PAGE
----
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Barolo DOCG
The Barolo DOCG production zone covers eleven communes south of the city of Alba in the province of Cuneo in Italy's Piedmont region. Produced entirely from Nebbiolo, Barolo must be aged for a minimum of eighteen months in oak and cannot be released until it is five years old.

Styles of Barolo vary according to winemaking practices, such as size of the oak cask; the wine also varies according to local terroir. For example in La Morra or Verduno, the soils are younger, resulting in less tannic and more floral perfumes, while in communes such as Monforte d'Alba and Serralunga d'Alba, with older soils, the tannins are firmer and not as sleek.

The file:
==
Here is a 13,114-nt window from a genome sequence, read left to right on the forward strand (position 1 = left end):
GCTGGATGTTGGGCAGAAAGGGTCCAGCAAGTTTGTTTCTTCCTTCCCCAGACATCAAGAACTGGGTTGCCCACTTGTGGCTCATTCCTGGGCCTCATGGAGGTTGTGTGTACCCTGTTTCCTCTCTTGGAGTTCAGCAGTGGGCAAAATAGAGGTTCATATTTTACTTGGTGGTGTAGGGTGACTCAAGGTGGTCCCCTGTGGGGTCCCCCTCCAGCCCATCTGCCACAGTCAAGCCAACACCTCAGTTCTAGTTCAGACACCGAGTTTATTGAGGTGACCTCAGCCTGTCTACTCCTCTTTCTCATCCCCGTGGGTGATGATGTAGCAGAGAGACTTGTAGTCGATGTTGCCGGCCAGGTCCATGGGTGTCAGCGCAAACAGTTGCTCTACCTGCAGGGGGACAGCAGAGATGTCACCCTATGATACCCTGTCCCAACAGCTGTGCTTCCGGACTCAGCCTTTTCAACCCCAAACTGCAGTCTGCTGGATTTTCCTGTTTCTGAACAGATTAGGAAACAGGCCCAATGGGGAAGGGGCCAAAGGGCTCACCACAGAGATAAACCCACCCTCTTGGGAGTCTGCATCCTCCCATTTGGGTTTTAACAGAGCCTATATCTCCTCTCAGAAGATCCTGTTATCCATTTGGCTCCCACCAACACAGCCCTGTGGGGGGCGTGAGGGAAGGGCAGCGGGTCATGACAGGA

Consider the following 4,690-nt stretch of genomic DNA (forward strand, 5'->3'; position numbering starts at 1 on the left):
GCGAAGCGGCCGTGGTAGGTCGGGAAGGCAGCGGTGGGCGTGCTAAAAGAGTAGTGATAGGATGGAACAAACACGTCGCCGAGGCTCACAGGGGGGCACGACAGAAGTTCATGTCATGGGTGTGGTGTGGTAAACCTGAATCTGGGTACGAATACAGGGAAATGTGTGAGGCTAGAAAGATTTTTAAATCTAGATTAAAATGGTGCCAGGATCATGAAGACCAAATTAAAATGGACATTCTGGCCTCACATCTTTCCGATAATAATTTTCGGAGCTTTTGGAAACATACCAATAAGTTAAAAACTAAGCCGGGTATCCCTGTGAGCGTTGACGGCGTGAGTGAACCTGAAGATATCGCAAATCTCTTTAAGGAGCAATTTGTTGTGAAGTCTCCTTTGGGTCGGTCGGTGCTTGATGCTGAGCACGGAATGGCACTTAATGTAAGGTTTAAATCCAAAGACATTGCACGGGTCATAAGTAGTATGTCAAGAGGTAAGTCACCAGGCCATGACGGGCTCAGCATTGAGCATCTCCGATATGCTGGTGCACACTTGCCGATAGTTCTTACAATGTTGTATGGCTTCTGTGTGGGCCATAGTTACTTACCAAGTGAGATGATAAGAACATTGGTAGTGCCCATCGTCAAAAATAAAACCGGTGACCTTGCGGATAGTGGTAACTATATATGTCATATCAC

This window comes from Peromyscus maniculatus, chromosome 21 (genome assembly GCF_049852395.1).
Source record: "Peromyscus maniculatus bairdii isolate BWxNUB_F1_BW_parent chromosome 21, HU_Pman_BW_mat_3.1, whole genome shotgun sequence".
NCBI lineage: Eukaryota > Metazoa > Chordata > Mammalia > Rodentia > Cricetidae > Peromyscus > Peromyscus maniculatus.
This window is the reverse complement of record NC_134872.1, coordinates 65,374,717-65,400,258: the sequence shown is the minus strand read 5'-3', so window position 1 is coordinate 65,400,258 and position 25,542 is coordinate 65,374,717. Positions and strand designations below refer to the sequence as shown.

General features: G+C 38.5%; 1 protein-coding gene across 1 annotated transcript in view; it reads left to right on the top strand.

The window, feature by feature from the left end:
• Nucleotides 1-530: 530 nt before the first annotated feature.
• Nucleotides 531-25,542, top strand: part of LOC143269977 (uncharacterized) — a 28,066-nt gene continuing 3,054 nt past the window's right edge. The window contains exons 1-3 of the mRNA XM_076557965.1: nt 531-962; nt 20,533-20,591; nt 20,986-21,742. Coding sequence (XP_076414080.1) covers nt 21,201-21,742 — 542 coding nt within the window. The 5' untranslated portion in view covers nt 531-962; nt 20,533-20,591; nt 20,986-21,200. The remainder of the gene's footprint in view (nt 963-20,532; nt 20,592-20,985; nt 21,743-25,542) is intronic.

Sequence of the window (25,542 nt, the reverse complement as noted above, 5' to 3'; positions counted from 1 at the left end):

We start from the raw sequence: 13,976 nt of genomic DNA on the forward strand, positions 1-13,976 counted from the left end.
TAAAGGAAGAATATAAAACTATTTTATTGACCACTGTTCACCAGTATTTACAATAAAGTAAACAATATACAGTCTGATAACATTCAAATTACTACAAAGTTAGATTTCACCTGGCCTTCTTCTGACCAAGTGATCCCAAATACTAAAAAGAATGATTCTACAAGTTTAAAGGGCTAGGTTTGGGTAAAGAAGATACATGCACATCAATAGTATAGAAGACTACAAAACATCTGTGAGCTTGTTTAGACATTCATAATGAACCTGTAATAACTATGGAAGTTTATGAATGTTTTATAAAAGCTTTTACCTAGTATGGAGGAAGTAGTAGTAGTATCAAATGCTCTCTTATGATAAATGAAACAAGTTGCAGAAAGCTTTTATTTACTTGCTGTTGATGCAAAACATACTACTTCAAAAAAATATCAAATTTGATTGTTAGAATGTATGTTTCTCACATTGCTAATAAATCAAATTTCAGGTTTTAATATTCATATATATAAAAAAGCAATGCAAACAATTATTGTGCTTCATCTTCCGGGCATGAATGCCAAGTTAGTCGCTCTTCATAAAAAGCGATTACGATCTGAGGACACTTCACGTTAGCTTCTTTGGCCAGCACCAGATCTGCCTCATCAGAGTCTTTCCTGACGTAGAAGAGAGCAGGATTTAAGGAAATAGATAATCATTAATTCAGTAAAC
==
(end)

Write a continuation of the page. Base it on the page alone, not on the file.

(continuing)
Barolo is known as the "King of Wines and the Wine of Kings," and indeed, it is one of the world's greatest and most iconic red wines. While some bottlings are blend of grapes from several communes, more and more today, producers are crafting single vineyard Barolos from such famous cru as Cannubi, Brunate and Cerequio. These particular Barolo are highly sought after and represent the finest of this area.

As Barolo can age extremely well - as much as 40 or 50 years in a spectacular vintage, the wines are not inexpensive. Look for prices starting at $45 or $50 a bottle, with cry offerings retailling for around $75-$150 a bottle. (Wine/Appellations)